COORD = '{}{}'
result = {}
for a1, params in cell_styles.items(): # params is (dict{str: 2d sequence(str / object)})
min_c, min_r, _, _ = range_boundaries(a1)
for style_attr, rg in params.items():
style_dict = result.setdefault(style_attr, {})
for r, row in enumerate(rg):
for c, attr in enumerate(row):
val = attr if isinstance(attr, str) else attr._StyleProxy__target
multi_cell_range = style_dict.setdefault(val, [])
multi_cell_range.append(COORD.format(get_column_letter(c + min_c), r + min_r))


So the above would produce a result dict like

{
"font": {
<Font1>: [
"A1", "B1", "C1", "D1", ...
"A2", "B2", "C2", "D2", ...
...
],
<Font2>: [
...
]
},
"alignment": {
<Alignment1>: [
"A1", "A2", "A3" ...
],
<Alignment2>: [
"B1", "B2", ...
]
...
}


I then convert each simple multi-cell range list into the MultiCellRange class and "agglomerate" the A1 notations:

for style_attr, style_dict in result.items():
for key in style_dict:
mcr = MultiCellRange(style_dict[key])
collapse_cellranges(mcr.ranges)
style_dict[key] = mcr


I was able to massively improve the performance by incorporating two changes:

1. Work backwards, to avoid calling pop(some_index) mid-list. For a large list, mid-list pops are nasty.
2. Create a lookup table with the relevant CellRanges to inspect, as a dict keyed by the maximum row. Since I'm walking backwards, I want to be able to easily find all CellRanges that are in a row immediately above the one I'm working with.
This same key works well for growing within a row, as any eligible CellRanges have to have the same max_row as the one being worked with.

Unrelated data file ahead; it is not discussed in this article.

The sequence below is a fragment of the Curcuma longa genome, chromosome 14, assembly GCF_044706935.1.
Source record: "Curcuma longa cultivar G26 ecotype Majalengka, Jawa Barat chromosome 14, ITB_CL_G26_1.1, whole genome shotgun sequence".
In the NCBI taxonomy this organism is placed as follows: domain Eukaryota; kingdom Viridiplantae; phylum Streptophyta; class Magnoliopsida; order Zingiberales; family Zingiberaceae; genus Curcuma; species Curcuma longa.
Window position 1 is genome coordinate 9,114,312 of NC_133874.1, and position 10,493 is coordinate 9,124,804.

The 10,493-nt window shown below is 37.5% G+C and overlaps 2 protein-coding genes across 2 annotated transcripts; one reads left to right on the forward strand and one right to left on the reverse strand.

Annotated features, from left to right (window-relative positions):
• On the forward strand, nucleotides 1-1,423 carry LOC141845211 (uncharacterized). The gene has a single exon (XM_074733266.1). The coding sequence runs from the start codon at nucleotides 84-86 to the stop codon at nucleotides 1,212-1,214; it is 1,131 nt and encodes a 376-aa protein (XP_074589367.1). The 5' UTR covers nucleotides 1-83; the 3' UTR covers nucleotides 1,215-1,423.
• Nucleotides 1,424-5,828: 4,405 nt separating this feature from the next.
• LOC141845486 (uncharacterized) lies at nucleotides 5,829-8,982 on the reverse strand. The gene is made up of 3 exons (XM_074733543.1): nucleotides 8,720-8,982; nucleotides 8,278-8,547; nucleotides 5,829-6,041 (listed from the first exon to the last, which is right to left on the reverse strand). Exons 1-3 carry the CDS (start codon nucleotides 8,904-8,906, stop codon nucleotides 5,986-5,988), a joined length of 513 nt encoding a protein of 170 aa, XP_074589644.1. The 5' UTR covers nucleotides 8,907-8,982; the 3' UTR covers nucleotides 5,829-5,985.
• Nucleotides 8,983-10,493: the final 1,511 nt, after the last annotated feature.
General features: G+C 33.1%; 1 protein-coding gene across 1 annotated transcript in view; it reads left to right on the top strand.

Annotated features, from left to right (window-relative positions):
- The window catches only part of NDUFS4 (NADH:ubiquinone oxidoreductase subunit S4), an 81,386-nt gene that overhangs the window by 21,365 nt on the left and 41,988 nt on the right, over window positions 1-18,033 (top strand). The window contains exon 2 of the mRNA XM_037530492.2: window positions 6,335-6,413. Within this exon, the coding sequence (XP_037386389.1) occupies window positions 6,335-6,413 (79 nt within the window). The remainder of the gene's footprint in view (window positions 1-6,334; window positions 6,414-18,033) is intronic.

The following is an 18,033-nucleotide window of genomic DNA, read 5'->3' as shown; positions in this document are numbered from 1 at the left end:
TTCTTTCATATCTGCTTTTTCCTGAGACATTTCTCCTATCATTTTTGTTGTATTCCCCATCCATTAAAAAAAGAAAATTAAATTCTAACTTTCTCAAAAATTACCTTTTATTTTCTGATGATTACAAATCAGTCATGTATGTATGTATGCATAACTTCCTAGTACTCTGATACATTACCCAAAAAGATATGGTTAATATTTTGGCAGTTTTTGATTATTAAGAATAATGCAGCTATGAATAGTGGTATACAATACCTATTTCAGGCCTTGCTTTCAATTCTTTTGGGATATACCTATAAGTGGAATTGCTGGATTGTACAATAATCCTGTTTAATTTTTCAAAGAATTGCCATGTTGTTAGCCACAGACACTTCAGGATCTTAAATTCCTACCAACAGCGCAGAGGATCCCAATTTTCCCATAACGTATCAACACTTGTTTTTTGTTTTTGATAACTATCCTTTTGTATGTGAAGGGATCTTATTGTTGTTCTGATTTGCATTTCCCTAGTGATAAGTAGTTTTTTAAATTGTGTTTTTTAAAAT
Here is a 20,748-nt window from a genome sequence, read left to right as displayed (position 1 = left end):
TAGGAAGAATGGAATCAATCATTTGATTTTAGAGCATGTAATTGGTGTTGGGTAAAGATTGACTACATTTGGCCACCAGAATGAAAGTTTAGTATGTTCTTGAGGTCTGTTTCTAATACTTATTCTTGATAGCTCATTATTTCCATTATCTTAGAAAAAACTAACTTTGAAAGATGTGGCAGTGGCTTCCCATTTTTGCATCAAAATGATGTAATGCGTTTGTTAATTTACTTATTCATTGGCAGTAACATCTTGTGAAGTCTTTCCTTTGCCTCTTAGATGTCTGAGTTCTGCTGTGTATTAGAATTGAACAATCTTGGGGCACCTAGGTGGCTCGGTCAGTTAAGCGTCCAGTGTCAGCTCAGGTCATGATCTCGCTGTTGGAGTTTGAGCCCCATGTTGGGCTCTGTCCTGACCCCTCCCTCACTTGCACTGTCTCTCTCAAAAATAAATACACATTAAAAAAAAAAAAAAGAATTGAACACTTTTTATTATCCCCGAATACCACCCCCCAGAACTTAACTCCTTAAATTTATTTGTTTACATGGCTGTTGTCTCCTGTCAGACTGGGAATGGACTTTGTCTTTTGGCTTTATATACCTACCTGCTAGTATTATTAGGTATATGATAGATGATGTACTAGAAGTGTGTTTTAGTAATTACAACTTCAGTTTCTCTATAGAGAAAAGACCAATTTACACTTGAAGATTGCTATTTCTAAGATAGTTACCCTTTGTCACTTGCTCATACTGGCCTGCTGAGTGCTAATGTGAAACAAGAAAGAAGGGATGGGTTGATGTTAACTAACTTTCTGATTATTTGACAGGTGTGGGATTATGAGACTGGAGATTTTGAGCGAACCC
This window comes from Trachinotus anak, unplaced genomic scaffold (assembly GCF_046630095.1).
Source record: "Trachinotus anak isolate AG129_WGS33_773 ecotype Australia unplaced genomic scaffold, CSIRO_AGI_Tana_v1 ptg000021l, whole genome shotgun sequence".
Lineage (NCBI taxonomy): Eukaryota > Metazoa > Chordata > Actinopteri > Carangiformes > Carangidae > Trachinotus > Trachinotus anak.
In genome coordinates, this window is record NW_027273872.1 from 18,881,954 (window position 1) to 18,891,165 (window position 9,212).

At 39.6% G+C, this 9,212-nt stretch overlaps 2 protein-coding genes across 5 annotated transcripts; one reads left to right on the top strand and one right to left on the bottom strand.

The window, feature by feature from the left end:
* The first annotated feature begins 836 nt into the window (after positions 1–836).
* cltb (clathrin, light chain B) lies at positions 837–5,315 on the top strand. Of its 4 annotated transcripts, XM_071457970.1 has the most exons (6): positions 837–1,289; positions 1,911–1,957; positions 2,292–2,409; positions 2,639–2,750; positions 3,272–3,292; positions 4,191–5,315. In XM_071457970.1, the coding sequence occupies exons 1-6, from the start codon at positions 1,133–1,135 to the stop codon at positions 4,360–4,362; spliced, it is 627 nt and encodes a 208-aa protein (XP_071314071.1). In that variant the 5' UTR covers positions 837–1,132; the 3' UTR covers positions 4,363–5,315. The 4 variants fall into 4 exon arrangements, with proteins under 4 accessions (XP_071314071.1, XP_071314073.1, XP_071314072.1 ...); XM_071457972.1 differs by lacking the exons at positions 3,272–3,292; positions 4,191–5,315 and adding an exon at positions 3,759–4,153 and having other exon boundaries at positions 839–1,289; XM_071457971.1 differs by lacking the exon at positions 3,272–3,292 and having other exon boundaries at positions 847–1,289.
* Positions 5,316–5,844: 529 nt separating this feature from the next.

This approach actually entirely obviates the need for a mid-list pop, through the use of a set that stores which CellRanges have been used already. It's possible I could further modify the method to avoid popping.

The new performance graph:

There are considerably more recursions of the same input if the growth steps are not done in reverse (since only the last of the elements in the dict key will match). Adding in a reversal of the elements of cr_dict yields this graph:

With the same input, I can now process ~24,000 CellRange per second immediately (compared to ~15 in the original code).

def collapse_cellranges(ranges: list):
'''Attempt to combine the given CellRanges. Recursive, since a grown range
may not be combinable with the constituents of the next range until that
range has been processed too'''
start_count = len(ranges)

# Sort the input, to ensure a logical ordering of the CellRanges.
ranges.sort(key=cellrange_sort_key)

# Construct a dict with the relevant information for smart adjacency checks
cr_dict = {}
for cr in ranges:
cr_dict.setdefault(cr.max_row, []).append(cr)
# Reverse the lists once, rather than using reverse iterators each time.
for val in cr_dict.values():
val.reverse()
# Consume a CellRange only once.
used = set()

kept = []
while ranges:
# Start from the end, to limit list reindexing.
rg: CellRange = ranges.pop()
while ranges and str(rg) in used:
rg = ranges.pop()
if str(rg) in used:
break

# Attempt to grow rg horizontally
row_merge_candidates = cr_dict.get(rg.max_row, [])
for cr in row_merge_candidates:
if str(cr) not in used and __range_is_adjacent(rg, cr):
rg = rg.union(cr)

# Attempt to grow rg vertically
while rg.min_row - 1 in cr_dict:
grew = False
col_merge_candidates = cr_dict.get(rg.min_row - 1, [])
for cr in col_merge_candidates:
if str(cr) not in used and __range_is_adjacent(rg, cr):
rg = rg.union(cr)
grew = True
if not grew:
break

kept.append(rg)

# Add the kept CellRanges back to the input list object.
for cr in reversed(kept):
ranges.append(cr)
# Recurse if needed:
kept_count = len(kept)
if kept_count > 1 and kept_count < start_count:
collapse_cellranges(ranges)
else:
return


(The implementation of CellRange as of openpyxl v2.5.9 is not hashable, so str is used to obtain a hashable representation.)